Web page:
Potential role of lycopene in the treatment of hepatitis C and prevention of hepatocellular carcinoma

Nutr Cancer. 2008;60(6):729-35. doi: 10.1080/01635580802419772.


Hepatitis C virus (HCV) infection and hepatocellular carcinoma (HCC) are growing health problems around the world. Oxidative stress plays a significant role in the initiation and progression of hepatocellular damage and possibly in the development of HCC in HCV infected patients. In vitro, animal and clinical studies suggest that lycopene, a nonprovitamin A carotenoid and a potent antioxidant, may attenuate the liver injury and possibly prevent the development of HCC. In this article, we discuss the relationship between HCV infection and oxidative stress and review the potential role of lycopene in the treatment of HCV and prevention of HCC.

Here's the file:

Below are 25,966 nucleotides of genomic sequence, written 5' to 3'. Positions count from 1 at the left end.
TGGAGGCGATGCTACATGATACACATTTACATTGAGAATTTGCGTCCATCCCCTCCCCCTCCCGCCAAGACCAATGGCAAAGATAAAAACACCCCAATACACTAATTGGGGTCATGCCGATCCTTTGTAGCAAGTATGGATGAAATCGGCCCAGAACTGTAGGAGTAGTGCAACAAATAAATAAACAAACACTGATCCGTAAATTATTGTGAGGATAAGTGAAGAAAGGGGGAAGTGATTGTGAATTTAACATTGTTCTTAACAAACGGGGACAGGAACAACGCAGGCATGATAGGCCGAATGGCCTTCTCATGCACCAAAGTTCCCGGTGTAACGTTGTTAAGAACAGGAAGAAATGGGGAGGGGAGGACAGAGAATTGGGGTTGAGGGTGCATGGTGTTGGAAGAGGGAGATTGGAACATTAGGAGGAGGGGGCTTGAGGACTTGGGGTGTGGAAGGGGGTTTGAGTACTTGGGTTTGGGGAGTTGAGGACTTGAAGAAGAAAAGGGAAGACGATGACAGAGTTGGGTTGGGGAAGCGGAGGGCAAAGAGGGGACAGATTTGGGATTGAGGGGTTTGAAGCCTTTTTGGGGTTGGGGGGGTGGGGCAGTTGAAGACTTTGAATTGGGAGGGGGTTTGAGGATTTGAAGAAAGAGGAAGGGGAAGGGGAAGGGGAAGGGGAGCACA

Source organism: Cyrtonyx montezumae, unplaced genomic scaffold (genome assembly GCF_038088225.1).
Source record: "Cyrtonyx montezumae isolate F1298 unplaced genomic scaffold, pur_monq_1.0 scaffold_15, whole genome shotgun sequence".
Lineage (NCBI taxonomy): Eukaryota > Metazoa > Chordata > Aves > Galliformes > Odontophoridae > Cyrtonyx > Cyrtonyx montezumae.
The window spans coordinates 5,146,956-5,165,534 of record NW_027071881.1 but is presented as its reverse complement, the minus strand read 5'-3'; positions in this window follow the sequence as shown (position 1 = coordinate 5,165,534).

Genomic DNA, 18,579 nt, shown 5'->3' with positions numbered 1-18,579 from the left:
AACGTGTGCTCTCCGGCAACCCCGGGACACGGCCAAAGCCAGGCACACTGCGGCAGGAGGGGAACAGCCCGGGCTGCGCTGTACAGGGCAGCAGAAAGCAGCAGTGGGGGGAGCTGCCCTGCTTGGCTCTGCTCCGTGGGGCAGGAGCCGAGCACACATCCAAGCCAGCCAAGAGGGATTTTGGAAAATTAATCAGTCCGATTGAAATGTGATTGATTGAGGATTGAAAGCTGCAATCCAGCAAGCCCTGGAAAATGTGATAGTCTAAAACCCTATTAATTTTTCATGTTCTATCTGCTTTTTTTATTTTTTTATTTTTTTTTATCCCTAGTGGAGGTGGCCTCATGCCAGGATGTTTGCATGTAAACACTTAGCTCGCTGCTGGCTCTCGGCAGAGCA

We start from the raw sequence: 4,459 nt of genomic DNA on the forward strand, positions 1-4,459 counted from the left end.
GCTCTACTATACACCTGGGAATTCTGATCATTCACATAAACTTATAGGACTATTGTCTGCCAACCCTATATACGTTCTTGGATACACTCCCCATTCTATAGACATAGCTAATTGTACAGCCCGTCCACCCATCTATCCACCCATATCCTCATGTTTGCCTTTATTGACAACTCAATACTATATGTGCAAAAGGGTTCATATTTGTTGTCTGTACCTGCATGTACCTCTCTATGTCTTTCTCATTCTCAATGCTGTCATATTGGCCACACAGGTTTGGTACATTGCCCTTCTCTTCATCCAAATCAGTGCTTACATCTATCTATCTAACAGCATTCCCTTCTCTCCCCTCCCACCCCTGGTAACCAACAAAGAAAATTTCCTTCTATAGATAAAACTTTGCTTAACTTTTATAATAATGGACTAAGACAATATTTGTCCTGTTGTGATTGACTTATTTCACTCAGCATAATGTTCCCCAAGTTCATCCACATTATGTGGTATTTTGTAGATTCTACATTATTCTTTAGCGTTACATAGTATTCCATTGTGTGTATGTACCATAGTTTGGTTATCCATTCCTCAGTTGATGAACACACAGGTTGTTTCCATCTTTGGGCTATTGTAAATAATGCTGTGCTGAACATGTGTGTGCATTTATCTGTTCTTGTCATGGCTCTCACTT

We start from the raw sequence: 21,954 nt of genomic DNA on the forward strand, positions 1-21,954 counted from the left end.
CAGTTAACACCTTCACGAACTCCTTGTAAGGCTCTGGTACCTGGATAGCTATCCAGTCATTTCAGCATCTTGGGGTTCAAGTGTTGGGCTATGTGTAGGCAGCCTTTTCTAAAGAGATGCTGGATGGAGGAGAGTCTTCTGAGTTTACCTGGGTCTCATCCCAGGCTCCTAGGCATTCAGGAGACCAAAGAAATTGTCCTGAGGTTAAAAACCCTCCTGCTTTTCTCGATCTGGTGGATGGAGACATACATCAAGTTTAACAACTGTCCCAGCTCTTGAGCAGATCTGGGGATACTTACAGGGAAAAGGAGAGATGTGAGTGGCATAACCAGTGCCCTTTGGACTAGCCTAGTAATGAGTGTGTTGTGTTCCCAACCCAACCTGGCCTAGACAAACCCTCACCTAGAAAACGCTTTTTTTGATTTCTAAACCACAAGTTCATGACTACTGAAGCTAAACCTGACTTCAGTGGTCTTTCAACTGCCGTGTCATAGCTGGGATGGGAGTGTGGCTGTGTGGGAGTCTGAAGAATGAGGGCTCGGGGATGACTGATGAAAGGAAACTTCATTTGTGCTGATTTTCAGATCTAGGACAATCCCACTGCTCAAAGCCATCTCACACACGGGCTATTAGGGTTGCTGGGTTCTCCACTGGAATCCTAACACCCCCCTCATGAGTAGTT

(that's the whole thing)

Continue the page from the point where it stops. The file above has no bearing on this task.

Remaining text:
Publication types

  • Review

MeSH terms

  • Anticarcinogenic Agents / therapeutic use*
  • Antioxidants / therapeutic use*
  • Carcinoma, Hepatocellular / metabolism
  • Carcinoma, Hepatocellular / prevention & control*
  • Carotenoids / chemistry
  • Carotenoids / pharmacology
  • Carotenoids / therapeutic use*
  • Hepatitis C, Chronic / drug therapy*
  • Hepatitis C, Chronic / etiology
  • Hepatitis C, Chronic / metabolism
  • Humans
  • Lipid Peroxidation
  • Liver Cirrhosis / metabolism
  • Liver Neoplasms / metabolism
  • Liver Neoplasms / prevention & control*
  • Lycopene
  • Oxidative Stress


  • Anticarcinogenic Agents
  • Antioxidants
  • Carotenoids
  • Lycopene